“What more mighty wonders are to be told of the Ash?” Hárr replied: “Much is to be told of it. An eagle sits in the limbs of the Ash, and he has understanding of many a thing; and between his eyes sits the hawk that is called Vedrfölnir. The squirrel called Ratatöskr runs up and down the length of the Ash, bearing envious words between the eagle and Nídhöggr; and four harts run in the limbs of the Ash and bite the leaves. They are called thus: Dáinn, Dvalinn, Duneyrr, Durathrór.

The text by the animal reads “Rata / tøskur / ber øf / undar / ord my / llū arnr / og nyd / hoggs”. From the en:17th century en:Icelandic manuscript AM 738 4to, now in the care of the Árni Magnússon Institute in Iceland.

From Wight of the Nine Worlds

We often hear about the animal spirits that live in the great world tree of the Norse Mythology, Yggdrasil, the Eagle at the top, the Dragon at the bottom and in the middle the Squirrel named Ratatoskr/Ratatosk, which is said that he carries messages and occasional insults between the Eagle and the Dragon and to many other inhabitants of the area and also to the rest of the Nine Worlds.

Ratatoskr knows all about Yggdrasil and its surroundings, and also knows about all the hidden places in the Nine worlds, all the passages from one realm to another. This animal is a powerful symbol in the Norse Shamanic practices of old, it is the symbol that links each sacred being in the Norse mythology by peaceful means, avoiding trouble, avoiding unnecessary danger, he is also the symbol that links each realm, just as the Squirrel moves from one tree to another, silent, watchful, without drawing attention, discreet, always with eyes open, so too the Shamans of the Norse/Germanic peoples must do that when traveling between the Nine worlds, but also a lesson to take by all the others who must travel in this mortal realm, searching for food, a place to live, hunting, or whatever one must do into places he or she doesn’t know and where extra careful is necessary, always attentive, alert, for possible dangerous threats. Continue reading HERE.

Further Resources

Ratatoskr in Norse Myth

Thinking About Ratatoskr and the Spirit of Our Age

Grímnismál – The Speech of the Masked One

Mythology Ratatoskr

From the great Youtube channel called Mythology & Fiction Explained
This video I think was very well done by Zephyr’s Voice
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Eikthyrnir: The Stag of Valhalla

I always find the animals among the Gods as a favorite of mine to study such as Ratatoskr, Hraesvelgr, Hildisvini, Huginn and Muninn, etc. Unfortunately in some cases very little is known beyond a few mentions in text. Today I wanted to share about one I really like which is Eikþyrnir, the stag of Valhalla.

Eikþyrnir or Eikthyrnir (Old Norse “oak-thorny”) is a stag which stands upon Valhalla.

Eikþyrnir heitir hiörtr, (Eikthyrnir the hart is called,)

er stendr á höllo Heriaföðrs (that stands o’er Odin’s hall,)

ok bítr af Læraðs limom; (and bits from Lærad’s branches;)

en af hans hornom (from his horns fall)

drýpr i Hvergelmi, (drops into Hvergelmir,)

þaðan eigo vötn öll vega (whence all waters rise)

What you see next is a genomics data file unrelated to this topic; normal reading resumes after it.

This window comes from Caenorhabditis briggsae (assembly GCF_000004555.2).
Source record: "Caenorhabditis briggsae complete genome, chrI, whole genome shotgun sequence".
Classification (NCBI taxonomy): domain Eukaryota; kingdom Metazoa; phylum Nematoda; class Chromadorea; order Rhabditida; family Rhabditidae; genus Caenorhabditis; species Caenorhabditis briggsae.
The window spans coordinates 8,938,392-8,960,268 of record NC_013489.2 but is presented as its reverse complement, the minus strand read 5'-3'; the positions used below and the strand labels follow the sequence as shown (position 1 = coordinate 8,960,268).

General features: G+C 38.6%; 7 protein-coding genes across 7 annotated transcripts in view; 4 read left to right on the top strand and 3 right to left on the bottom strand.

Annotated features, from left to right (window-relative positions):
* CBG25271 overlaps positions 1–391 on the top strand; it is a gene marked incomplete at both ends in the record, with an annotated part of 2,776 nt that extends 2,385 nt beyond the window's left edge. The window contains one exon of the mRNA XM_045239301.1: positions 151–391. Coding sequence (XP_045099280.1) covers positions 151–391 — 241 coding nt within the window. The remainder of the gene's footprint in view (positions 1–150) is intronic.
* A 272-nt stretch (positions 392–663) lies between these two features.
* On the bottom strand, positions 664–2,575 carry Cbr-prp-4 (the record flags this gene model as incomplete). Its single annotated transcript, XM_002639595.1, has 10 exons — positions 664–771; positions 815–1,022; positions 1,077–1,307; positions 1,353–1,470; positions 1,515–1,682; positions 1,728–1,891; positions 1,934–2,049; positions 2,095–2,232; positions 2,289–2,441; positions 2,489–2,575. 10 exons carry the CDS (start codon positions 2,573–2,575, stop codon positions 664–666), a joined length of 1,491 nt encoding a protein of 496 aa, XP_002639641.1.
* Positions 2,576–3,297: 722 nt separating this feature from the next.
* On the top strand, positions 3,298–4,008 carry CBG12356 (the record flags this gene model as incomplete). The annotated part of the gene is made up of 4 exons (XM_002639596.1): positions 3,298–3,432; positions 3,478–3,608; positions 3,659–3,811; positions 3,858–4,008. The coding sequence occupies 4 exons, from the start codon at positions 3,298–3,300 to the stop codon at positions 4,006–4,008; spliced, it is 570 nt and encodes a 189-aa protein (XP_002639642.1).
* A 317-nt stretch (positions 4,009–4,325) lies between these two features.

Grímnismál

The stag Eikþyrnir stands on the roof of Valhall and eats from the branches of the World-Tree, here called Læraðr. Valhall appears to be depicted as a hall similar to the one described in Völsunga saga, ch. 2. Thus the stag, standing on its roof, can eat from the tree.

“Svo er sagt að Völsungur konungur lét gera höll eina ágæta og með þeim hætti að ein eik mikil stóð í höllinni og limar trésins með fögrum blómum stóðu út um ræfur hallarinnar en leggurinn stóð niður í höllina og kölluðu þeir það barnstokk.”

“It is said that King Volsung had an excellent palace built in this fashion: a huge tree stood with its trunk in the hall and its branches, with fair blossoms, stretched out through the roof. They called the tree Barnstock.” (Jesse Byock translation.)

1 Eik means oak but the Icelanders often used the word as a general term for tree.

2 Barnstokkr literally means child-trunk (Bairnstock), although it is not clear that this was its original meaning. In the passage the tree is called eik (oak). A few passages farther on it is called apaldr (apple tree), another general term for tree. Apaldr, however, may have a further symbolic meaning, possibly associated with the apple tree of the goddess Idunn. Barnstokkr may also be identified with the world tree Yggdrasil.

Eikþyrnir, the name of the stag, is most commonly translated as ‘Oak-Thorn’, and taken as a reference to its antlers. SOURCE

Further Resources:

Eikthyrnir – Mythical Male Deer And Heidrun She-Goat Stand On The Top Of Valhalla

Otherworld streams and rivers in Norse mythology

Eikthyrnir and Heidrun: The Stag and the Goat that Dwelled in Asgard

Heidrun and Eikthyrnir

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Norse Talk: My First Episode

Last week I joined as a guest for the first time on a live Tiktok known as Norse_Talk and the discussion was the Havamal stanza’s 19-22. After that we had an open Q & A with the viewers and it really went great! They have a Youtube channel which the lives are uploaded and are filled with great people I know. I definitely plan to be on more episodes in the future.

Havamal resources

Hávamál
The High One’s Words
A STUDY GUIDE

The Hávamál